“Always be learning.” That’s what career experts say is the most important thing someone can do to remain stimulated by their work and keep their career moving forward.
Even for those who are far up the professional ladder, that advice resonates. For example, Kirsten Olean, CAE, director of meetings for the Cystic Fibrosis Foundation, took on the role of board chair for the Professional Convention Management Association in 2021, a time when the meetings and events industry was more unsettled than ever before. In that position, she was able to see how planners in different industries adapted their meetings to the Covid pandemic, and also figure out which adaptations will likely remain part of the meetings function long after the pandemic ends.
MeetingsNet caught up to Olean shortly after her tenure at PCMA ended to hear about the lessons she learned from that volunteer experience, plus what she learned from the senior position she held at another medical association before joining CFF in 2019. Those lessons will affect how she and her team execute CFF’s 2022 events.
MeetingsNet: What’s the range of meetings you oversee each year at CFF, and which is the largest?
Kirsten Olean: Our largest is the North American Cystic Fibrosis Conference, which attracts more than 5,000 clinicians and researchers in the field plus others who make up the cystic fibrosis team: nurses, dieticians, nutritionists, physical therapists, respiratory therapists, and social workers. They represent the gamut of care.
My team also supports many other in-person and virtual meetings—in fact, we hold large events for people living with cystic fibrosis that have always been conducted virtually due to the unique health risks of gathering people with CF in one physical space.
MeetingsNet: In January you finished a one-year stint as PCMA’s chair, a role that exposed you to the entire meetings and events industry. What did you see going on outside the healthcare-event segment that you think your fellow planners can adopt to strengthen their healthcare conferences?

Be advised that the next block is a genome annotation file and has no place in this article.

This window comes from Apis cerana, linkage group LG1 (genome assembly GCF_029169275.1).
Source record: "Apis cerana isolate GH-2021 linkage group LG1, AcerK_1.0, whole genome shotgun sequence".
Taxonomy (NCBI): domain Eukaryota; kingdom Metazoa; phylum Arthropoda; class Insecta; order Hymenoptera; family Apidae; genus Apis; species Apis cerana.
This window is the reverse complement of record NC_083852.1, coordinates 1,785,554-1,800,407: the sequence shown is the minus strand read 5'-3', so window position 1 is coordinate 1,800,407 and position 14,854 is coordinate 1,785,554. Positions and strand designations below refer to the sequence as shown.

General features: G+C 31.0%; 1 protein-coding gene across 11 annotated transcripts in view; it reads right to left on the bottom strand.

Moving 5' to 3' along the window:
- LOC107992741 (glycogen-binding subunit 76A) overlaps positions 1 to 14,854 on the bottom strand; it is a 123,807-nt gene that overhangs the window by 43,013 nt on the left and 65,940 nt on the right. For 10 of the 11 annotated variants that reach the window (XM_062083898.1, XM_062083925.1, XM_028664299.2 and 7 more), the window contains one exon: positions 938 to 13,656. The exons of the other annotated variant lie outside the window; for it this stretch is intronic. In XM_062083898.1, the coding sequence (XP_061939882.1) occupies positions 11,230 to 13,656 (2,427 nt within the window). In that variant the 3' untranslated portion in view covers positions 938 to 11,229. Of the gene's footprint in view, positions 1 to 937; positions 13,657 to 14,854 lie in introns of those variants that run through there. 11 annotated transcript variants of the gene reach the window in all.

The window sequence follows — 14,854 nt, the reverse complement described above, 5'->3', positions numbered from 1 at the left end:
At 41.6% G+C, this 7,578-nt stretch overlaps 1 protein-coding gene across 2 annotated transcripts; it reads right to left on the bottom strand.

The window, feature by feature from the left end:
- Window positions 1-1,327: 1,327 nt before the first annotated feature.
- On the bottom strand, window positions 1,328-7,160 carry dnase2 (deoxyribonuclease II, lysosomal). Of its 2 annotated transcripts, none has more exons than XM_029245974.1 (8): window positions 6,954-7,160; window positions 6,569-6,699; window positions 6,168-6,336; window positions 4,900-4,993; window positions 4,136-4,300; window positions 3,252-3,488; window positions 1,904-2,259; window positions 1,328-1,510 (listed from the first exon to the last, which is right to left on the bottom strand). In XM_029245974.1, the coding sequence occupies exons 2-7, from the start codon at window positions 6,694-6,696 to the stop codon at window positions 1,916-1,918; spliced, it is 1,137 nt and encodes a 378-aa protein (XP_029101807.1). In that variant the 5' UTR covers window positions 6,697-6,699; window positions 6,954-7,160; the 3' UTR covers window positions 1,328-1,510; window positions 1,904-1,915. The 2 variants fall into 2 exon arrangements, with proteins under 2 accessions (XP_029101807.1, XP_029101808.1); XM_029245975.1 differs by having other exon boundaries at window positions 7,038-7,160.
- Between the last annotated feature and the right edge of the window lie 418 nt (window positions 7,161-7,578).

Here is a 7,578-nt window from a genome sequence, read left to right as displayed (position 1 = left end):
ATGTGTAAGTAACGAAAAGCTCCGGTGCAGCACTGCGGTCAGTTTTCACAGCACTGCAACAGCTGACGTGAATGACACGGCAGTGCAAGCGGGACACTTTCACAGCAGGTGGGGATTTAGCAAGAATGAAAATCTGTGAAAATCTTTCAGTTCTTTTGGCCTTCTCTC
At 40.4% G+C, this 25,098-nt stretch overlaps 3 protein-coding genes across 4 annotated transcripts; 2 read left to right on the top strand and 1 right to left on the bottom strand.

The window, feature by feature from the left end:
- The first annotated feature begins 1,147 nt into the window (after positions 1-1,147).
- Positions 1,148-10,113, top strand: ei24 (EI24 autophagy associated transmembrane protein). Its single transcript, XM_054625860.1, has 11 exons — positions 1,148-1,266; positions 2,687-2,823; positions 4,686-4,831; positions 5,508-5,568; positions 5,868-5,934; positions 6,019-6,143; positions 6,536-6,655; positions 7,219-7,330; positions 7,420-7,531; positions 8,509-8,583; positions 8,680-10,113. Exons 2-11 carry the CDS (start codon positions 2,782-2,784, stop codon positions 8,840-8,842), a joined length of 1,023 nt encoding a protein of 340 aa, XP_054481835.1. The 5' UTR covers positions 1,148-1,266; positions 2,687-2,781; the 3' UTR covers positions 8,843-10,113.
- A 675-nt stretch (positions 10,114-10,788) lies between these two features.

Olean: One of the greatest lessons I learned, especially in the Covid environment, is that there’s no one-size-fits-all solution to the challenges we have faced and continue to face. As a result, event professionals have come to lean on each other and learn from each other in the most open and transparent way I’ve seen in my career.
Now, we planners are constantly asking questions of our colleagues to understand where they’ve been successful so that we can adapt those successes to our own meetings. But we have to see all of it through this lens: Regardless of the industry a planner works in, the most important thing is to understand the needs of our specific audiences and design event experiences that cater to those needs.
MeetingsNet: Before coming to CFF in 2019, you were the director of meetings for the American Society of Microbiology for five years. What one or two things did you learn at ASM that help you in your present role at CFF?
Olean: At ASM I led a team that managed site selection and contracting, programming, logistics, exhibits, registration, and housing. I also had the unique experience of merging two long-standing annual meetings into one conference. The most important things I learned were about collaboration, taking risks, building consensus, and the critical need for clear and frequent communication when making big changes.
Another takeaway from my ASM experience was how much conference participants desire to connect with one another—with people in their program track and across tracks as well. This is so true at CFF, given the number of people who are part of each cystic fibrosis patient’s care team. As a result, I am incorporating many of the ways that we created those connection experiences at ASM into NACFC [the annual meeting].